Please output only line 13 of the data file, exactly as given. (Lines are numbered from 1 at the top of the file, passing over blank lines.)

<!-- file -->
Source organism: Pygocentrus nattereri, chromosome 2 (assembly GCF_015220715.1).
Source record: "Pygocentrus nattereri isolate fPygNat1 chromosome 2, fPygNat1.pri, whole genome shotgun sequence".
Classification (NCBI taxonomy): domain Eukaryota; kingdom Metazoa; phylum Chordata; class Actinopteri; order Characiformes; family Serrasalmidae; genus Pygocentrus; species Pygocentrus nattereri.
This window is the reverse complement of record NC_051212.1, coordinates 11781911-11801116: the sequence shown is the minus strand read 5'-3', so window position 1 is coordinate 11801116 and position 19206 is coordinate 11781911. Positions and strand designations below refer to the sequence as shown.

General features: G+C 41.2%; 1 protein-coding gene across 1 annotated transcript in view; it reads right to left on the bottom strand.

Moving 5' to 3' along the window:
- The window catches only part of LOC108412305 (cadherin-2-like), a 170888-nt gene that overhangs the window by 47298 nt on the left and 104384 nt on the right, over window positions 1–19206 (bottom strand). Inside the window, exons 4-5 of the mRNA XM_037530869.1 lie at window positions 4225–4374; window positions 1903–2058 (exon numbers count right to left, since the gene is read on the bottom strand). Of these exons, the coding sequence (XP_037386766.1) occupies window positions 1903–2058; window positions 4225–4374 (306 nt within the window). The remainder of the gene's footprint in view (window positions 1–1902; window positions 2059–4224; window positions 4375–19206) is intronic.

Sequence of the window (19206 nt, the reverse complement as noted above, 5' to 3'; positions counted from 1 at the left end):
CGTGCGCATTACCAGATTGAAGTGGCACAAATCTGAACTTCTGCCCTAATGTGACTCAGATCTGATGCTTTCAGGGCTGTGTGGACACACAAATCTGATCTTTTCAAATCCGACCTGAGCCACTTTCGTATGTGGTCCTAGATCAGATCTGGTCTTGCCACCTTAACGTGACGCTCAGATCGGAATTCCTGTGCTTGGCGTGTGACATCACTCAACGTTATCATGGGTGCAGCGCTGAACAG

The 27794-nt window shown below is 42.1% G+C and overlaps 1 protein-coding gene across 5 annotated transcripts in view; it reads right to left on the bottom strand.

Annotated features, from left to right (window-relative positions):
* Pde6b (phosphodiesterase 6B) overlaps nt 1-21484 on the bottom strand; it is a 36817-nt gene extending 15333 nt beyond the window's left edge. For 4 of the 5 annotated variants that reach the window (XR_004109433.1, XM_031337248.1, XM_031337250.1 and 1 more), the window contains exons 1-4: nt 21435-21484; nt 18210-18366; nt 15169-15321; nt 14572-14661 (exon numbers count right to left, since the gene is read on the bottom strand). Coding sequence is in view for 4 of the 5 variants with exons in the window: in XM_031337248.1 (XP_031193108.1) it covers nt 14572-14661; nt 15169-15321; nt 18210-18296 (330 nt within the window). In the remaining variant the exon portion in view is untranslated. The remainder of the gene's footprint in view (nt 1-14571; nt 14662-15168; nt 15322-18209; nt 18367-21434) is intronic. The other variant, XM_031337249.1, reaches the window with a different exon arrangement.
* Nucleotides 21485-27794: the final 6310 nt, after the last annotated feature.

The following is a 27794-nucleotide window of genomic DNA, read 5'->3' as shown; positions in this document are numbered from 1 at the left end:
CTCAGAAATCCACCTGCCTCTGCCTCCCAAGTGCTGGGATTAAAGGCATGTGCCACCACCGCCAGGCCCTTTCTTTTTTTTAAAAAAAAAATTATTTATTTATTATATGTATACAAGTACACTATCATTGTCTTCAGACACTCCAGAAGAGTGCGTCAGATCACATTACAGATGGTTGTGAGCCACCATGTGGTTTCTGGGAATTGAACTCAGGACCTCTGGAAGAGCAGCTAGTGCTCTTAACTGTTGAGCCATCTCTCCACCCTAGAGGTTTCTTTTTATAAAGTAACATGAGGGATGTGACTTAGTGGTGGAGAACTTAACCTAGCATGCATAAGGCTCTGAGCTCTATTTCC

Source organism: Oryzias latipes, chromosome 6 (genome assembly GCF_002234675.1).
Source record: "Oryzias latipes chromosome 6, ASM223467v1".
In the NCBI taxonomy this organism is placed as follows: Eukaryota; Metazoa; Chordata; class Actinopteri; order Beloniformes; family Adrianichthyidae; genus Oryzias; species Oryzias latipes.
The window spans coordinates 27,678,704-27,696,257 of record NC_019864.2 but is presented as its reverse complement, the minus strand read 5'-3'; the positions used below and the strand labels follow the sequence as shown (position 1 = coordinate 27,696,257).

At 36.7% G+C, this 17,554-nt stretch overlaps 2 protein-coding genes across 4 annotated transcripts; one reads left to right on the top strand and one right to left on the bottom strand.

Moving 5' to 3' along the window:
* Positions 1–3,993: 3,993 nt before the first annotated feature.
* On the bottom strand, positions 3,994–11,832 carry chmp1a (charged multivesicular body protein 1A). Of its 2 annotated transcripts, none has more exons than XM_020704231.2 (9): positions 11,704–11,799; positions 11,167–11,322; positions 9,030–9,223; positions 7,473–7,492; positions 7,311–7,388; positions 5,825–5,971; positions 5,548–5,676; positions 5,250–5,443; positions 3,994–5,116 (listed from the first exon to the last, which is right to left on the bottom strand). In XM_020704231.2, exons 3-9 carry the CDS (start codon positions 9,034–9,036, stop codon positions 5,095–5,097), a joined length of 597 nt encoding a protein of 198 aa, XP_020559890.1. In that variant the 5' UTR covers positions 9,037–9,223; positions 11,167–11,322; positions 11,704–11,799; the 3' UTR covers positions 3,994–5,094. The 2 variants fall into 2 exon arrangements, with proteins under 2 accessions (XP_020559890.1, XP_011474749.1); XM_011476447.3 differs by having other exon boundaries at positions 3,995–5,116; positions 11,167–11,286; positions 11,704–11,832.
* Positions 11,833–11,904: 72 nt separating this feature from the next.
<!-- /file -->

* Nucleotides 21485-27794: the final 6310 nt, after the last annotated feature.